While numerous laws exist to penalize those who steal guns, a state law that went into effect in July placed a heavier responsibility on firearms owners. Under Initiative 1639, gun owners can face criminal charges of “community endangerment” if they leave a firearm where they “reasonably should know” that a felon or underage person could gain access to it.

The law is designed to decrease the chances of guns finding their way into criminal hands, but Golik explained that a narrow set of circumstances would need to take place for charges to be filed. After the gun is stolen, it must also be used in a crime, and the ensuing investigation must trace it to its original owner.

“Recovery of stolen firearms is not common, thus not giving us much regarding suspect profiles,” Kapp said.

While Golik said his office will review any community endangerment referrals sent by police, he doesn’t expect many.

“You’d have to have all of the pieces come into play,” Golik said.

Jim Medlock, a gun safety instructor at Concealed Safety in Hazel Dell, doesn’t leave his weapons in cars. He doesn’t know anyone who has been a victim of a vehicle prowl, but he said he has spoken to other gun owners who leave firearms in glove boxes or under car seats.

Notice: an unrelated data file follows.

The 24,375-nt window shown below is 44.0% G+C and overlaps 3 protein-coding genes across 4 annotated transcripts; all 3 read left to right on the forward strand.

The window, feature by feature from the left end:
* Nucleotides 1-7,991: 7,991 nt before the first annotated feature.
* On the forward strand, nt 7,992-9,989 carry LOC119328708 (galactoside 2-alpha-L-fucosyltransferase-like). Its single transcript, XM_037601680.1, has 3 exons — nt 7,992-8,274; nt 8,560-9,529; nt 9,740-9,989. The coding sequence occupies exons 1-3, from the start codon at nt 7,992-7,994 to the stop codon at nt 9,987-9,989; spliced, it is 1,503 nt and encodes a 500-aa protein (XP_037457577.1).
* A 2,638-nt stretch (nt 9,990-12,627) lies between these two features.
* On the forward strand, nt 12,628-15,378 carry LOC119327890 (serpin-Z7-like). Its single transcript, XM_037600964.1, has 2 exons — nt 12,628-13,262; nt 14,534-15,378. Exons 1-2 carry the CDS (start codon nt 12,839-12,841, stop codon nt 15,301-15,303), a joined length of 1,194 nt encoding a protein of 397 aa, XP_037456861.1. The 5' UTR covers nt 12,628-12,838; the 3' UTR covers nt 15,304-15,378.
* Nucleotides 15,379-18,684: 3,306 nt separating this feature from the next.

“It puts you in a lot of risk,” Medlock said.

In general, Medlock advises that gun owners keep their weapons on their person, in a locked safe or — at least — within eyesight at all times.

A theft “is much less likely to happen on your person rather than leaving it some place,” Medlock said.

For those who want to carry guns in their cars, mobile gun safes are available at various retailers. The safes typically cost between $100 and $200, and can be attached to the underside of car seats with security cables.

When asked to speculate about a possible cause behind the startling recent trend, Medlock’s reaction was familiar.

“I couldn’t begin to say,” Medlock said. “I don’t have any idea why that might be happening.”